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Manick Lal Singh Vs. Gouri Shankar Shah - Court Judgment

LegalCrystal Citation
SubjectFamily;Property
CourtKolkata High Court
Decided On
Case NumberA.F.A.D. No. 1172 of 1962
Judge
Reported inAIR1968Cal245
ActsPartition Act, 1893 - Section 4(1)
AppellantManick Lal Singh
RespondentGouri Shankar Shah
Appellant AdvocateMonomohan Mukherjee, Adv.
Respondent AdvocateChandidas Roy Choudhury, Adv.
DispositionAppeal partly allowed
Cases ReferredGanga Dutt Murarka v. Bibhabeti Debi. Here
Excerpt:
- .....in : air1953cal259 dulal chandra chatterjee v. gosto behari mitra where it has been held that family dwelling house does not cease to be so within the meaning of section 4(1) of the partition act simply because it is let not to tenant of the ordinary kind. the real test was considered to be whether the house concerned was actually in use though not in constant occupation, by the owners as a residential house or that the conditions are such that it is possible for them to return to the occupation of the house in future. the facts were that the village home was left in charge of the family priest and the members of the family went out of the village. the question was whether it ceased to be a dwelling house and the aforesaid observation was made with reference to such facts.5. we have.....
Judgment:

P. Chatterjee, J.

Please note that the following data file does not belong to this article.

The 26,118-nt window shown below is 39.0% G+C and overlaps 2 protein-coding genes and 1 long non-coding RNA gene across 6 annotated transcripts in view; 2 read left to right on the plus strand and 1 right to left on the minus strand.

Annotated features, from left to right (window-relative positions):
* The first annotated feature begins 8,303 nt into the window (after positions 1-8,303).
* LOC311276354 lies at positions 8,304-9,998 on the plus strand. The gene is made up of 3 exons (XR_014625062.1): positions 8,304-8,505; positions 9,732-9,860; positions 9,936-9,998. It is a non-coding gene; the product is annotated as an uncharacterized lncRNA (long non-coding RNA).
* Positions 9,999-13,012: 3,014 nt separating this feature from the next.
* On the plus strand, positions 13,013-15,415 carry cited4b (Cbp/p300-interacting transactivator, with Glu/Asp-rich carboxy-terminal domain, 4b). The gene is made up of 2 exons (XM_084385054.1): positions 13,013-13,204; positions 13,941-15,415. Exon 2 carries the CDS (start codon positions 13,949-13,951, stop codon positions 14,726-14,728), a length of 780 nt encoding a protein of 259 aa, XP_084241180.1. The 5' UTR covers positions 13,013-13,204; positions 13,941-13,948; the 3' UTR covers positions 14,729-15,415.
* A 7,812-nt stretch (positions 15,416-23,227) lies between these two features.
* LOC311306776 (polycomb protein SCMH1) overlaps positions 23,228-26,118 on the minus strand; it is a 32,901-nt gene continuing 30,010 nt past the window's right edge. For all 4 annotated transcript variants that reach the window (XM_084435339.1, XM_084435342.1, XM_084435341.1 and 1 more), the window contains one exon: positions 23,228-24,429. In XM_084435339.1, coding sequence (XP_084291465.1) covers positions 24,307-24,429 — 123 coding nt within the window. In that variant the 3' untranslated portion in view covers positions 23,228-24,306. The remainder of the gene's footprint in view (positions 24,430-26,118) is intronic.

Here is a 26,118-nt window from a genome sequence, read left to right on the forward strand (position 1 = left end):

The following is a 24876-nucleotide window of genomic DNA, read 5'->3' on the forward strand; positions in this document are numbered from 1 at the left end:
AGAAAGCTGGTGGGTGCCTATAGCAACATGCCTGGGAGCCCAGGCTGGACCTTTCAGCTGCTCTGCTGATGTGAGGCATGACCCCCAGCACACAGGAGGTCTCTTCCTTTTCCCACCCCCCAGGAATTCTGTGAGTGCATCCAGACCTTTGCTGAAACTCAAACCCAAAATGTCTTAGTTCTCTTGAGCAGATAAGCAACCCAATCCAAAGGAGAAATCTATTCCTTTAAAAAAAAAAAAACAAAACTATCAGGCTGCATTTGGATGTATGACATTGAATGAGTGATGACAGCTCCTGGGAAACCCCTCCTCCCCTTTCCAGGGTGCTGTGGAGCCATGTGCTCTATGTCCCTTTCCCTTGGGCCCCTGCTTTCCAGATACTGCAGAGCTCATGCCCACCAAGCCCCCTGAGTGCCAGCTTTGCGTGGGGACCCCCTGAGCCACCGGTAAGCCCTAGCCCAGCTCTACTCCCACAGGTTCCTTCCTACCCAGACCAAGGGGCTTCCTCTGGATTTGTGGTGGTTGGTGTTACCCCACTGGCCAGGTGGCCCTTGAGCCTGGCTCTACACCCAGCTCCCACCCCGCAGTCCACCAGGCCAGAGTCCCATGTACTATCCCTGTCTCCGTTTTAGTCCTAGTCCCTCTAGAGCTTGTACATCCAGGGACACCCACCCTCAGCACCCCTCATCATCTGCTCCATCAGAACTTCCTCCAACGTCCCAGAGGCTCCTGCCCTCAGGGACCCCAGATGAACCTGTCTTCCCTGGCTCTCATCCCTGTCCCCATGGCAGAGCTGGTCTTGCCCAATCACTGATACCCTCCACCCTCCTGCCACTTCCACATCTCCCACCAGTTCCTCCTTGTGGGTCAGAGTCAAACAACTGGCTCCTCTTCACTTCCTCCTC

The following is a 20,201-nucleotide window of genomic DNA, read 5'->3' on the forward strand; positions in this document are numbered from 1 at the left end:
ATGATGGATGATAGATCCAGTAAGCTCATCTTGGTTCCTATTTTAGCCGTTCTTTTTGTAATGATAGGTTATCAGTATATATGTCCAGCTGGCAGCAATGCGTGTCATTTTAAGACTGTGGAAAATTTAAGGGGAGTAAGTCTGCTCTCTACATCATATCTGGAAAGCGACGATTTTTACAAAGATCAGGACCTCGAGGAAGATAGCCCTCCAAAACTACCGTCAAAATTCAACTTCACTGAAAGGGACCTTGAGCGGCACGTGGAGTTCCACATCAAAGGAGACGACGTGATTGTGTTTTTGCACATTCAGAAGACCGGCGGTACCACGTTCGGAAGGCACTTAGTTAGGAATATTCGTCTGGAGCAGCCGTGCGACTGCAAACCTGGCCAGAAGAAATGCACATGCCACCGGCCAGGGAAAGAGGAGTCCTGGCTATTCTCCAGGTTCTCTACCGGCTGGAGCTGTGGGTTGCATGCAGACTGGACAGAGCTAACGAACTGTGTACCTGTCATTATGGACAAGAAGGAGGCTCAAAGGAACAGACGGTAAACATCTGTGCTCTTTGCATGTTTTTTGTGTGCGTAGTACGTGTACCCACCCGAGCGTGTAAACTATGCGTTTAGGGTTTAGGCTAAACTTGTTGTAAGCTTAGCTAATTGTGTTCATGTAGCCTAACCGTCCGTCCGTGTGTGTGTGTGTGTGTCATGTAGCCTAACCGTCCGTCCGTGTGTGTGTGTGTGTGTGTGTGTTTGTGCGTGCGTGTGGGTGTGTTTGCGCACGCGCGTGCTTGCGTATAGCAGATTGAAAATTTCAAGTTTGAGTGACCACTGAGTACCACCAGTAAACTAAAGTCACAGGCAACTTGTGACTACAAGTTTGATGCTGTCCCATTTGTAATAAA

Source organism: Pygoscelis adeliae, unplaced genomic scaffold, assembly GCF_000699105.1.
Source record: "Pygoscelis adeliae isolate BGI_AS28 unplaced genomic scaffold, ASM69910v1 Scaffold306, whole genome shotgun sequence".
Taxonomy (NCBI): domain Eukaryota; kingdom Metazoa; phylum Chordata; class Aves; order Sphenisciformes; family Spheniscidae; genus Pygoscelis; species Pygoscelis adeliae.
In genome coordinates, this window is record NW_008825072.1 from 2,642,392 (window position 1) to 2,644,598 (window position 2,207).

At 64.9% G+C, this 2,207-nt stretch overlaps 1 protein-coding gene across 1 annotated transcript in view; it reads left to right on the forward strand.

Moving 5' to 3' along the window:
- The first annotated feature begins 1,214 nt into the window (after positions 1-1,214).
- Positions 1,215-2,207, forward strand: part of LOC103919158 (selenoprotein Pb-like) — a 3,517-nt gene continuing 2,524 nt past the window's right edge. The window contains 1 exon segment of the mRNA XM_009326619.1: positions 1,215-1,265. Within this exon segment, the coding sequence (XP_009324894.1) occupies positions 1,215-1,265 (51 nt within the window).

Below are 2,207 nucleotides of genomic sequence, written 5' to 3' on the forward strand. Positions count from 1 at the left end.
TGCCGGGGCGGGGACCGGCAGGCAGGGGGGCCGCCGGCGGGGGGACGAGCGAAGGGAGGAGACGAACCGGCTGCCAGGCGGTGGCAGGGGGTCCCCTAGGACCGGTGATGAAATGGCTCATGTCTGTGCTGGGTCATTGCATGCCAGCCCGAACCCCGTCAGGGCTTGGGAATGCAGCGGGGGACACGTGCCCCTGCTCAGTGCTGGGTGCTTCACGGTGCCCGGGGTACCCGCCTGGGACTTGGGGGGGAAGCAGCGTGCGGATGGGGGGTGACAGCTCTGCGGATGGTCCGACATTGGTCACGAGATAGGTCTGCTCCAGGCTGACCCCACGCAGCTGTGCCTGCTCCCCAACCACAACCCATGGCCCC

1. This is a second appeal from the decision of the subordinate judge, Alipore in a suit for partition. The plaintiff is a purchaser from one of the co-sharers, a brother of the defendant. The plaintiff instituted the suit for partition claiming one half share in the disputed property. The defendant filed a petition under Section 4 of the Partition Act and applied for a relief under that section on the ground that the property was a dwelling house. It belonged to an undivided family and it has been transferred to a person who is not a member of such family. The application under Section 4 was allowed by the trial court; against that there was an appeal and the appeal has been dismissed. The appeal to this Court is against the decision of the appellate court At an earlier stage of the proceeding we sent the matter to the court below for enquiry as to whether whole of the property was a dwelling house or not and whether the portion which has been in use and occupation of the tenant is a separate and distinct portion from that which has been used for the purpose of residence of the members of the family. The second point for which the matter was sent to the Court below was to find out whether the two brothers were the members of an undivided family or not.